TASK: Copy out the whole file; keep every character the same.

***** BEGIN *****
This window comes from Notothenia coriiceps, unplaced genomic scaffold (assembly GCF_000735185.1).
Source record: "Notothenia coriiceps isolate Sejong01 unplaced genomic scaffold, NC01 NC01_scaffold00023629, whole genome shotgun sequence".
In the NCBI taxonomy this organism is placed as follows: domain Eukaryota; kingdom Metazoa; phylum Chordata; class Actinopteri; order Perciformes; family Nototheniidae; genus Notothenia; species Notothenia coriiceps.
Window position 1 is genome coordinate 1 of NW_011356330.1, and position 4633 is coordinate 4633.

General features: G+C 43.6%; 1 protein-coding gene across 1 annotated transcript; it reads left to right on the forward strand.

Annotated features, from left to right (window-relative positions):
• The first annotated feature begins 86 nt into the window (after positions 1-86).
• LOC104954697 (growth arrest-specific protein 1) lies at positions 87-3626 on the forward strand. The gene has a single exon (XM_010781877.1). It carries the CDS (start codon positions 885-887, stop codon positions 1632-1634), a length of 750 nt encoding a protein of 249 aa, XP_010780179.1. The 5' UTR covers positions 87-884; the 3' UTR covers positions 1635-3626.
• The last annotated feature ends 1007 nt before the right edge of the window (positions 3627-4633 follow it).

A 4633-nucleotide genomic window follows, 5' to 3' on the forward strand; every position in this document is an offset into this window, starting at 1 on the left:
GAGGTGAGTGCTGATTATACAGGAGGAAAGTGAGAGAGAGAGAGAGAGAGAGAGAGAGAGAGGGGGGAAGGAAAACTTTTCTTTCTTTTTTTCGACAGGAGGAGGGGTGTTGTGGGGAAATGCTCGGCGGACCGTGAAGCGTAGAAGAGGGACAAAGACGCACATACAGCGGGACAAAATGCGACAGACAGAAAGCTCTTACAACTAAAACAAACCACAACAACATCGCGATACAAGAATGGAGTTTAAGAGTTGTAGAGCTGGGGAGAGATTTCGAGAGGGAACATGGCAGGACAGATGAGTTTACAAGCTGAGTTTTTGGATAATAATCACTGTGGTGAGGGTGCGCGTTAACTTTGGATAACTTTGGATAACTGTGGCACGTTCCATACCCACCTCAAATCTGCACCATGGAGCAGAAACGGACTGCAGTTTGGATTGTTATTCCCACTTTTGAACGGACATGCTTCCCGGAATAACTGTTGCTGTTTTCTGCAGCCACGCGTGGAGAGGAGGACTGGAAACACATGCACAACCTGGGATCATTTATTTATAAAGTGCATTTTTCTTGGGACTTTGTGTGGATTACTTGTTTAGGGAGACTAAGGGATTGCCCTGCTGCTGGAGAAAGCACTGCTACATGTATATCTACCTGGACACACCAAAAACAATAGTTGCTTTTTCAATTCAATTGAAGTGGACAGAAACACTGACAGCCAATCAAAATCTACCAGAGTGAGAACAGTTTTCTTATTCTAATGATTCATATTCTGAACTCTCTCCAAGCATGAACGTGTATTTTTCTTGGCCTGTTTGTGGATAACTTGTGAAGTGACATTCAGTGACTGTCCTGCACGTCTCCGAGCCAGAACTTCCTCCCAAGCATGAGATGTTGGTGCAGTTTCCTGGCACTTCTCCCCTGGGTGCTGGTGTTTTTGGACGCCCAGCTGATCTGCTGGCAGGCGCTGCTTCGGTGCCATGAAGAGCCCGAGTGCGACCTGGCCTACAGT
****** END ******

This window comes from Notothenia coriiceps, unplaced genomic scaffold (assembly GCF_000735185.1).
Source record: "Notothenia coriiceps isolate Sejong01 unplaced genomic scaffold, NC01 NC01_scaffold00023629, whole genome shotgun sequence".
In the NCBI taxonomy this organism is placed as follows: domain Eukaryota; kingdom Metazoa; phylum Chordata; class Actinopteri; order Perciformes; family Nototheniidae; genus Notothenia; species Notothenia coriiceps.
Window position 1 is genome coordinate 1 of NW_011356330.1, and position 4633 is coordinate 4633.

General features: G+C 43.6%; 1 protein-coding gene across 1 annotated transcript; it reads left to right on the forward strand.

Annotated features, from left to right (window-relative positions):
• The first annotated feature begins 86 nt into the window (after positions 1-86).
• LOC104954697 (growth arrest-specific protein 1) lies at positions 87-3626 on the forward strand. The gene has a single exon (XM_010781877.1). It carries the CDS (start codon positions 885-887, stop codon positions 1632-1634), a length of 750 nt encoding a protein of 249 aa, XP_010780179.1. The 5' UTR covers positions 87-884; the 3' UTR covers positions 1635-3626.
• The last annotated feature ends 1007 nt before the right edge of the window (positions 3627-4633 follow it).

A 4633-nucleotide genomic window follows, 5' to 3' on the forward strand; every position in this document is an offset into this window, starting at 1 on the left:
GAGGTGAGTGCTGATTATACAGGAGGAAAGTGAGAGAGAGAGAGAGAGAGAGAGAGAGAGAGGGGGGAAGGAAAACTTTTCTTTCTTTTTTTCGACAGGAGGAGGGGTGTTGTGGGGAAATGCTCGGCGGACCGTGAAGCGTAGAAGAGGGACAAAGACGCACATACAGCGGGACAAAATGCGACAGACAGAAAGCTCTTACAACTAAAACAAACCACAACAACATCGCGATACAAGAATGGAGTTTAAGAGTTGTAGAGCTGGGGAGAGATTTCGAGAGGGAACATGGCAGGACAGATGAGTTTACAAGCTGAGTTTTTGGATAATAATCACTGTGGTGAGGGTGCGCGTTAACTTTGGATAACTTTGGATAACTGTGGCACGTTCCATACCCACCTCAAATCTGCACCATGGAGCAGAAACGGACTGCAGTTTGGATTGTTATTCCCACTTTTGAACGGACATGCTTCCCGGAATAACTGTTGCTGTTTTCTGCAGCCACGCGTGGAGAGGAGGACTGGAAACACATGCACAACCTGGGATCATTTATTTATAAAGTGCATTTTTCTTGGGACTTTGTGTGGATTACTTGTTTAGGGAGACTAAGGGATTGCCCTGCTGCTGGAGAAAGCACTGCTACATGTATATCTACCTGGACACACCAAAAACAATAGTTGCTTTTTCAATTCAATTGAAGTGGACAGAAACACTGACAGCCAATCAAAATCTACCAGAGTGAGAACAGTTTTCTTATTCTAATGATTCATATTCTGAACTCTCTCCAAGCATGAACGTGTATTTTTCTTGGCCTGTTTGTGGATAACTTGTGAAGTGACATTCAGTGACTGTCCTGCACGTCTCCGAGCCAGAACTTCCTCCCAAGCATGAGATGTTGGTGCAGTTTCCTGGCACTTCTCCCCTGGGTGCTGGTGTTTTTGGACGCCCAGCTGATCTGCTGGCAGGCGCTGCTTCGGTGCCATGAAGAGCCCGAGTGCGACCTGGCCTACAGT